Pakistan 273 (Azhar 141, Rizwan 53, Anderson 5-56) and 187 for 4 (Babar 63*) drew with England 583 for 8 declared (Crawley 267, Buttler 152)
James Anderson became the first seamer to take 600 Test wickets as England’s third and final Test against Pakistan petered out into a rain-affected draw at the Ageas Bowl.
Anderson had Pakistan’s captain and first-innings centurion Azhar Ali caught by Joe Root at slip in his third over of the final day after overnight rain and standing water had pushed back the start until 4.15pm. He was the second-fastest man to the landmark, six balls behind Muttiah Muralitharan, and the first Englishman.
Despite Anderson’s early breakthrough, England never looked likely to bowl Pakistan out as they followed on on a flat pitch that offered little for bowlers throughout the Test match, particularly with the old ball. Root had Asad Shafiq caught at bat-pad three balls before the second new ball was due, but four overs later he had bumped fists with Azhar.
After heavy overnight rain across the UK, it had initially looked unlikely that there would be any play at all on the final day. The Ageas Bowl ground staff faced a long clean-up operation, with a vast amount of standing water on the covers and several problem areas in the outfield. Following several inspections, the umpires decided that the ground would fit for play from 4.15pm, with up to 42 overs possible.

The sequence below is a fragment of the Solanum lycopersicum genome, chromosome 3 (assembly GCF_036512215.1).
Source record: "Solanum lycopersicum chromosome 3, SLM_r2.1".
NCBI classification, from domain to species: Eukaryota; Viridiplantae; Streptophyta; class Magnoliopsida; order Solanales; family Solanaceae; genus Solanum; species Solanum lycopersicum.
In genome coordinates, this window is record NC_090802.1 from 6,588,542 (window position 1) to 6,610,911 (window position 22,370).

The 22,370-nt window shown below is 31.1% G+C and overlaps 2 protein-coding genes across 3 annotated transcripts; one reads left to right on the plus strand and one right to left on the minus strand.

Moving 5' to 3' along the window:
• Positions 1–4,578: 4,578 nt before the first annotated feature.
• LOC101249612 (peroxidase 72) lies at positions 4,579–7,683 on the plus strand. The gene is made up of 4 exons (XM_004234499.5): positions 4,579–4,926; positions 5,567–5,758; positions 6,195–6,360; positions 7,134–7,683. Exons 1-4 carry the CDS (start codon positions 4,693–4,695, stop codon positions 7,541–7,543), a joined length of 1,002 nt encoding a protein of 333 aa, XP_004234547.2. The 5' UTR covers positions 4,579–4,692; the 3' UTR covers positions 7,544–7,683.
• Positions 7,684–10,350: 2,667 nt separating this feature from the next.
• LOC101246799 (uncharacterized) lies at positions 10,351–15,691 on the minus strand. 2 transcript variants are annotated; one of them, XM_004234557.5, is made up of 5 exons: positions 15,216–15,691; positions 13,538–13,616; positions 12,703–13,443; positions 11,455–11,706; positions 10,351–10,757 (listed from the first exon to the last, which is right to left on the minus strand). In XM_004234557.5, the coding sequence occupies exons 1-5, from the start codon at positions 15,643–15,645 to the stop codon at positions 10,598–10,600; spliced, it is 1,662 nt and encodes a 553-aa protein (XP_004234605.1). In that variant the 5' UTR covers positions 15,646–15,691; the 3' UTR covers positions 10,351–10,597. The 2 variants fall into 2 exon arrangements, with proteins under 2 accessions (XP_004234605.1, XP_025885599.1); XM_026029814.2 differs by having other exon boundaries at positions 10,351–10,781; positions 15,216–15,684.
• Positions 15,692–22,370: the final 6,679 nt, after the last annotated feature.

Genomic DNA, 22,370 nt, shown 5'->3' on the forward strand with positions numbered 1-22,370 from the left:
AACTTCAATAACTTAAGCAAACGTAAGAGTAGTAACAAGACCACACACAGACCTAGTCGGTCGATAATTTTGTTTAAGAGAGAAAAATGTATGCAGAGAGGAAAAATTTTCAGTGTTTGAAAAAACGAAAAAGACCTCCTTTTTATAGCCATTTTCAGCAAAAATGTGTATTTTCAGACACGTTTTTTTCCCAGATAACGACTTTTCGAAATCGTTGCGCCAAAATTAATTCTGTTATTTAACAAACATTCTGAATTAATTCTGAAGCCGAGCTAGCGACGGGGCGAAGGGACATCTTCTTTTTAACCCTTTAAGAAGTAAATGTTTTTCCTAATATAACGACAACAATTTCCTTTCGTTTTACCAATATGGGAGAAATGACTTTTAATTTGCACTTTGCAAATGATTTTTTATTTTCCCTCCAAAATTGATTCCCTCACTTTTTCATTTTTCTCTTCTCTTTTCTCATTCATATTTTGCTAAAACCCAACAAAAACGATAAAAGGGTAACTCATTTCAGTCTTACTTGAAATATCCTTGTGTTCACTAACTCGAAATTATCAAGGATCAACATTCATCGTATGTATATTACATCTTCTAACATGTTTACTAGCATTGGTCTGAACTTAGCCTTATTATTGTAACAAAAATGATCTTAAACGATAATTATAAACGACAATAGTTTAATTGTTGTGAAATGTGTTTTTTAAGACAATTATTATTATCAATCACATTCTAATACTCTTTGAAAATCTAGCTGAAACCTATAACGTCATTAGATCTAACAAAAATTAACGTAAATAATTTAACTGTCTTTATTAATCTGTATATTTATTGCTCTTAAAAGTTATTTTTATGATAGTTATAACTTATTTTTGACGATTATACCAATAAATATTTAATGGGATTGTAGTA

All eyes were immediately on Anderson, who shared the bowling with Jofra Archer from the outset, as Azhar and Babar Azam successfully negotiated his first two overs with several fielders catching in front of the wicket and Joe Root positioning himself as the solitary slip.
The moment arrived at 4.37pm, from the second ball of Anderson’s third over. The ball pitched slightly short of a length in the off-stump channel, nipping away with a hint of extra bounce as it took the shoulder of Azhar’s bat. England’s slip catching has caused them problems throughout the summer, but this chance could hardly have been simpler for Root, who clung on to take Anderson to the 600 mark.
He immediately burst into a broad grin, high-fiving substitute fielder James Bracey, embracing Root, shaking hands with Jos Buttler and Stuart Broad and then being congratulated in turn by each of his team-mates. He acknowledged the handful of backroom and venue staff in the ground by holding the ball aloft to them, beaming from ear to ear.
That left England with seven wickets to get, and despite Anderson nipping one past Asad Shafiq’s outside edge, he was soon taken out of the attack. Babar and Shafiq ticked over towards the new ball, with Dom Bess and Root operating in tandem, while Dom Sibley’s part-time legspin was given a first outing in Test cricket.
Babar raced towards fifty with a flurry of boundaries off Bess, reaching his second half-century of an underwhelming series by nudging Root through the leg side with the new ball almost due, but Shafiq fell the very next ball, prodding him to Bracey under the lid at short leg.
Anderson took the new ball and found sharp movement in his first over, but not long after Root decided that he had seen enough and the captains bumped fists for the draw at 6.05pm.
That meant a 1-0 England win – their first series victory against Pakistan since 2010 – with Anderson taking the headlines. Both of the Ageas Bowl Tests in this series were marred by inclement weather, but this one will undoubtedly be remembered – for Zak Crawley’s epic 267 as well as Anderson’s milestone.